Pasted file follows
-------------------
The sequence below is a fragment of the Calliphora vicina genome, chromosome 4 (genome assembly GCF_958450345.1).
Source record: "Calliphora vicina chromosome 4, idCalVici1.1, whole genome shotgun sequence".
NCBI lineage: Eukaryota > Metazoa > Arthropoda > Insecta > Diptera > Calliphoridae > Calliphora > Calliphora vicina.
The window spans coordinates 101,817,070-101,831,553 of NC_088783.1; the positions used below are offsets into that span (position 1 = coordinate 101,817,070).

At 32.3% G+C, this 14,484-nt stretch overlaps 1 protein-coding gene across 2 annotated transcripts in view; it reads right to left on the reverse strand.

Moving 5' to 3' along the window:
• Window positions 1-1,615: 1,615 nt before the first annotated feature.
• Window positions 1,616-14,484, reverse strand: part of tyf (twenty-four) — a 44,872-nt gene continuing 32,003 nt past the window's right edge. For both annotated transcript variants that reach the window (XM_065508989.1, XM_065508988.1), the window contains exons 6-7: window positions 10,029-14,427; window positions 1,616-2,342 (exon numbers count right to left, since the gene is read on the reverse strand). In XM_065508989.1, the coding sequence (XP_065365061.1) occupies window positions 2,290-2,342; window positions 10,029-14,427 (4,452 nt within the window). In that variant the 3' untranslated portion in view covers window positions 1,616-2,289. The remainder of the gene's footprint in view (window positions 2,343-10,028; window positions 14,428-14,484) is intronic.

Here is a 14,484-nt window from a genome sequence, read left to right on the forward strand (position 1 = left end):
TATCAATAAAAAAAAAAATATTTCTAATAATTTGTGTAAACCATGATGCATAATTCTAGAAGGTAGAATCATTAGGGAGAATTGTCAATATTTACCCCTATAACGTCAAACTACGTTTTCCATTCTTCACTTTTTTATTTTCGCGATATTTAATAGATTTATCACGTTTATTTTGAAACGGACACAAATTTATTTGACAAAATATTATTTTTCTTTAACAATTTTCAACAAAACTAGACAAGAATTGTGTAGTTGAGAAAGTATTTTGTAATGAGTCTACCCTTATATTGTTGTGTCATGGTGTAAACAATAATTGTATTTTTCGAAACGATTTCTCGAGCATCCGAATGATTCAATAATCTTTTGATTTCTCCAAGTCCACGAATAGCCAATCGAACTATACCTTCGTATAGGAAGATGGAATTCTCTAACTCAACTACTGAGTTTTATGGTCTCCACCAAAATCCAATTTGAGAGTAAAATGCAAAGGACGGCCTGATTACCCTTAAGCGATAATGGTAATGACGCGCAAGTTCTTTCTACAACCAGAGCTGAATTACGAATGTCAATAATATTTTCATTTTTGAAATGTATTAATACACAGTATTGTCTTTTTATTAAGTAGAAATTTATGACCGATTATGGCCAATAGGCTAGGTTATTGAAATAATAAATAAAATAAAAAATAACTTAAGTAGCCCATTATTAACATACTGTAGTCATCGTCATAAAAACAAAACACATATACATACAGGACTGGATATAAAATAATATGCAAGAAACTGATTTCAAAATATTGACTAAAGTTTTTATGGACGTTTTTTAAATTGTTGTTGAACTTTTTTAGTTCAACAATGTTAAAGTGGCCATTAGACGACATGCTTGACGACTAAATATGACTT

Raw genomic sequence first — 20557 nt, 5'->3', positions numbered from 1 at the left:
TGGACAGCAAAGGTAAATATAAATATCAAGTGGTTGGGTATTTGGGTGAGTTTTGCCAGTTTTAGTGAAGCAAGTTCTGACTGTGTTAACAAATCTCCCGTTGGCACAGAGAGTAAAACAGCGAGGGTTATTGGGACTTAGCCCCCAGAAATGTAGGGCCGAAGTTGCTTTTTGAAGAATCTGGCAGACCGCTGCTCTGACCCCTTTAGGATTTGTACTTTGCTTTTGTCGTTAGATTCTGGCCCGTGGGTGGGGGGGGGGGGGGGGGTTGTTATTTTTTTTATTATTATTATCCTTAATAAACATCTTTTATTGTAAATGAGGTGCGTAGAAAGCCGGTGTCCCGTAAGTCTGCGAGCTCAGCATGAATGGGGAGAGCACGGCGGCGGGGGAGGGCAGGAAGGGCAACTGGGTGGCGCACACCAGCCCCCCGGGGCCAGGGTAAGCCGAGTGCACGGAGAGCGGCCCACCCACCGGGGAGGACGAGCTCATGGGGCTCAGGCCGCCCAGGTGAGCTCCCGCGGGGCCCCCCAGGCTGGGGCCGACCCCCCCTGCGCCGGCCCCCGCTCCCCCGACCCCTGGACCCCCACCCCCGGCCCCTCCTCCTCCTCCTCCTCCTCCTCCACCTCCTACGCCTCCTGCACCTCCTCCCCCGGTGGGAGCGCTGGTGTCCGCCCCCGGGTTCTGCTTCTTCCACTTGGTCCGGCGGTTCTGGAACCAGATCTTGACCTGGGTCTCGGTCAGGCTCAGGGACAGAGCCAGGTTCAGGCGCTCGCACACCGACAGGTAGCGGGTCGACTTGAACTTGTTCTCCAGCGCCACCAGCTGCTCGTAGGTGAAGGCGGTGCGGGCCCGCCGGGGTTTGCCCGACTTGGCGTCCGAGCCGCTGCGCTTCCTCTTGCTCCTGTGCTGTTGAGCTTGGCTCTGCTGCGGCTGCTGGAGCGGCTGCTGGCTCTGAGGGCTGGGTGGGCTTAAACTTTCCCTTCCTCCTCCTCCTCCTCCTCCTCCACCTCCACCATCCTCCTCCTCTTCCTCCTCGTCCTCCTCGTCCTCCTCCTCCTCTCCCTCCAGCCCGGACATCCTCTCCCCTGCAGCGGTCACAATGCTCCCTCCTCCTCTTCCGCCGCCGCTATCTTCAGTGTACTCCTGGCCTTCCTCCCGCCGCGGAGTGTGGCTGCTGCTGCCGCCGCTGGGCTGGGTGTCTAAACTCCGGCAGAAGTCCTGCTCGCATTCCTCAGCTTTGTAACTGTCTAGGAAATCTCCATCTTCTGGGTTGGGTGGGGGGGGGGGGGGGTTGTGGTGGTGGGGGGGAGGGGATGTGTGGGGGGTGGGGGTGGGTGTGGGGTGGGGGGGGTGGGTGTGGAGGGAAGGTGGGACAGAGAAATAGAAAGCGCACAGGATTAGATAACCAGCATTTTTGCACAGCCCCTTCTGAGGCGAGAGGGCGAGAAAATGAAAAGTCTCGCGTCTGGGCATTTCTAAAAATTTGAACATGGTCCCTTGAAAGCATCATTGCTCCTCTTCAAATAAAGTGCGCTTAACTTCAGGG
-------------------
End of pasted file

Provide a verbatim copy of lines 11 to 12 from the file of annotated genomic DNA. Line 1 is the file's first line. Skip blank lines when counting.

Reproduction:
Raw genomic sequence first — 20557 nt, 5'->3', positions numbered from 1 at the left:
TGGACAGCAAAGGTAAATATAAATATCAAGTGGTTGGGTATTTGGGTGAGTTTTGCCAGTTTTAGTGAAGCAAGTTCTGACTGTGTTAACAAATCTCCCGTTGGCACAGAGAGTAAAACAGCGAGGGTTATTGGGACTTAGCCCCCAGAAATGTAGGGCCGAAGTTGCTTTTTGAAGAATCTGGCAGACCGCTGCTCTGACCCCTTTAGGATTTGTACTTTGCTTTTGTCGTTAGATTCTGGCCCGTGGGTGGGGGGGGGGGGGGGGGTTGTTATTTTTTTTATTATTATTATCCTTAATAAACATCTTTTATTGTAAATGAGGTGCGTAGAAAGCCGGTGTCCCGTAAGTCTGCGAGCTCAGCATGAATGGGGAGAGCACGGCGGCGGGGGAGGGCAGGAAGGGCAACTGGGTGGCGCACACCAGCCCCCCGGGGCCAGGGTAAGCCGAGTGCACGGAGAGCGGCCCACCCACCGGGGAGGACGAGCTCATGGGGCTCAGGCCGCCCAGGTGAGCTCCCGCGGGGCCCCCCAGGCTGGGGCCGACCCCCCCTGCGCCGGCCCCCGCTCCCCCGACCCCTGGACCCCCACCCCCGGCCCCTCCTCCTCCTCCTCCTCCTCCTCCACCTCCTACGCCTCCTGCACCTCCTCCCCCGGTGGGAGCGCTGGTGTCCGCCCCCGGGTTCTGCTTCTTCCACTTGGTCCGGCGGTTCTGGAACCAGATCTTGACCTGGGTCTCGGTCAGGCTCAGGGACAGAGCCAGGTTCAGGCGCTCGCACACCGACAGGTAGCGGGTCGACTTGAACTTGTTCTCCAGCGCCACCAGCTGCTCGTAGGTGAAGGCGGTGCGGGCCCGCCGGGGTTTGCCCGACTTGGCGTCCGAGCCGCTGCGCTTCCTCTTGCTCCTGTGCTGTTGAGCTTGGCTCTGCTGCGGCTGCTGGAGCGGCTGCTGGCTCTGAGGGCTGGGTGGGCTTAAACTTTCCCTTCCTCCTCCTCCTCCTCCTCCTCCACCTCCACCATCCTCCTCCTCTTCCTCCTCGTCCTCCTCGTCCTCCTCCTCCTCTCCCTCCAGCCCGGACATCCTCTCCCCTGCAGCGGTCACAATGCTCCCTCCTCCTCTTCCGCCGCCGCTATCTTCAGTGTACTCCTGGCCTTCCTCCCGCCGCGGAGTGTGGCTGCTGCTGCCGCCGCTGGGCTGGGTGTCTAAACTCCGGCAGAAGTCCTGCTCGCATTCCTCAGCTTTGTAACTGTCTAGGAAATCTCCATCTTCTGGGTTGGGTGGGGGGGGGGGGGGGTTGTGGTGGTGGGGGGGAGGGGATGTGTGGGGGGTGGGGGTGGGTGTGGGGTGGGGGGGGTGGGTGTGGAGGGAAGGTGGGACAGAGAAATAGAAAGCGCACAGGATTAGATAACCAGCATTTTTGCACAGCCCCTTCTGAGGCGAGAGGGCGAGAAAATGAAAAGTCTCGCGTCTGGGCATTTCTAAAAATTTGAACATGGTCCCTTGAAAGCATCATTGCTCCTCTTCAAATAAAGTGCGCTTAACTTCAGGG